2021 Guide to OpenSea NFT Marketplace

About OpenSea

The OpenSea platform is owned and operated by Ozone Networks, Inc. – a company that is regulated by the U.S. Security and Exchange Commission and incorporated in the state of Delaware. OpenSea was co-founded by Devin Finzer and Alex Atallah. Before OpenSea, Finzer worked at Pinterest as a software engineer and started a company that was acquired by Credit Karma. Atallah, worked at Palantir and sold his previous company to Beatport before co-founding OpenSea. 

What is OpenSea?

OpenSea is a peer-to-peer marketplace for digital goods. This includes items such as digital art, collectibles, gaming items, and other digital assets that are backed by a blockchain like Ethereum. On OpenSea, users are able to buy, sell, and trade any of these items with anyone, anywhere in the world. According to OpenSea, they are currently the largest general marketplace for user-owned digital goods, with the broadest set of categories, the most items, and the best prices for new categories of items. 

OpenSea is also a decentralized NFT marketplace. Trading on OpenSea happens through a smart contract. This means that there’s no central authority acting as a digital asset custodian. Instead, users store items in their wallet of choice – whether that’s a mobile wallet like Coinbase or a Web3 wallet or in-browser extension such as MetaMask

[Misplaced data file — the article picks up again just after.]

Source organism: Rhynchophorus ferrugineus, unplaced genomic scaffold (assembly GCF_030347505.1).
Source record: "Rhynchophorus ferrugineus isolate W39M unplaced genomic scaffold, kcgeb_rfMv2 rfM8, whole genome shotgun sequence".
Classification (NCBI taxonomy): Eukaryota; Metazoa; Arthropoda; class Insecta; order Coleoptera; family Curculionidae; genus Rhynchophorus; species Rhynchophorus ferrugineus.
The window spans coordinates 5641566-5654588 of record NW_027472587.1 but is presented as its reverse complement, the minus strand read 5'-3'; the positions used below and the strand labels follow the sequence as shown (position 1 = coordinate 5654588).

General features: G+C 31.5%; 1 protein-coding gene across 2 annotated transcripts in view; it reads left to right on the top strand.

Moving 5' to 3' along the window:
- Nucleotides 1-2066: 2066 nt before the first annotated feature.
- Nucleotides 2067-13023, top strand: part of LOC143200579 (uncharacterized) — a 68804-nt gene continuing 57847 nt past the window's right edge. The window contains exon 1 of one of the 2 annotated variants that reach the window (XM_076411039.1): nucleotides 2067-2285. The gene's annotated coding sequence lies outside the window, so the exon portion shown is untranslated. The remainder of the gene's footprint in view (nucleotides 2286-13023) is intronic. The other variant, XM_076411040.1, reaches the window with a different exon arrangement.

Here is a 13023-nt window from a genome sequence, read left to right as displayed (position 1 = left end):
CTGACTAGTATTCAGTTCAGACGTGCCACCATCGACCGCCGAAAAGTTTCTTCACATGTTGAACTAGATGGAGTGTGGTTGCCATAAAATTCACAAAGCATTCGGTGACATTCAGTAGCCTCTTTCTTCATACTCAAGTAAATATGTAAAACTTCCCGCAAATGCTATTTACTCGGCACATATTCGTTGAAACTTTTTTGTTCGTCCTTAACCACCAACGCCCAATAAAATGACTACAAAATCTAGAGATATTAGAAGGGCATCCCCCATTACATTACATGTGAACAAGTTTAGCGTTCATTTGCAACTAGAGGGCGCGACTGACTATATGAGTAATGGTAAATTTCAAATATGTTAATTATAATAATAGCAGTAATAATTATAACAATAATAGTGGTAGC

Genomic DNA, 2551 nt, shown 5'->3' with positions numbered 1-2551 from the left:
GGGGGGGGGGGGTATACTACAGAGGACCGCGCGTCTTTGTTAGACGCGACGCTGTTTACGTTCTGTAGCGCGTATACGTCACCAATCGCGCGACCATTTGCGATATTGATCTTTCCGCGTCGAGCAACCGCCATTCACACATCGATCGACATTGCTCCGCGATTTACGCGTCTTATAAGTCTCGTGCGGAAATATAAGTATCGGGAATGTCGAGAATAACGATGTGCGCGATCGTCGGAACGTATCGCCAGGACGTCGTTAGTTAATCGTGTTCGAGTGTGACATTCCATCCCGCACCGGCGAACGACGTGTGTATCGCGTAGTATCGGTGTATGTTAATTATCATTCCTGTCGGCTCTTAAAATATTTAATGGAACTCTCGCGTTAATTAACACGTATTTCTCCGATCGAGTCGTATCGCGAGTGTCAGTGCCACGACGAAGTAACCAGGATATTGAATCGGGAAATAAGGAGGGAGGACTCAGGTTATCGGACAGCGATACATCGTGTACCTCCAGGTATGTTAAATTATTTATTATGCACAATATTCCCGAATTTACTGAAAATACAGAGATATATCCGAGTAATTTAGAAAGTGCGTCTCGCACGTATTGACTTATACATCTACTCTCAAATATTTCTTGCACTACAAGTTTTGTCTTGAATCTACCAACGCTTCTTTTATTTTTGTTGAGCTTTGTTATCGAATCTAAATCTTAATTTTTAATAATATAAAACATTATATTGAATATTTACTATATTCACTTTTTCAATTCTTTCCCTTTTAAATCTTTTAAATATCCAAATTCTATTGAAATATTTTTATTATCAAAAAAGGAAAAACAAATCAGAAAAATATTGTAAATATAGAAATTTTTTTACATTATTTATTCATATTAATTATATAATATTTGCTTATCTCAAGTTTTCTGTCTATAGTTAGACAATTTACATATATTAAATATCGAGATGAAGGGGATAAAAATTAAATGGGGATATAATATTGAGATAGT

How does the OpenSea platform work?

OpenSea is an administrative platform that facilitates trade among a diverse community of buyers and sellers. You can find hundreds of different projects on the platform, including trading card games like Gods Unchained, to collectible games like Axie Infinity and CryptoKitties, to digital art projects like SuperRare and Makersplace, to name systems like ENS (Ethereum Name Service)

What’s great about OpenSea is that it democratizes access. So if you’re not a developer but you’d still like to mint some items, no need to stress. Simply use the item minting tool. Utilizing this user-friendly tool, users can create collections and NFTs for free – without needing to write a single line of code. Users only need to fill out the details like names and descriptions and OpenSea handles the rest.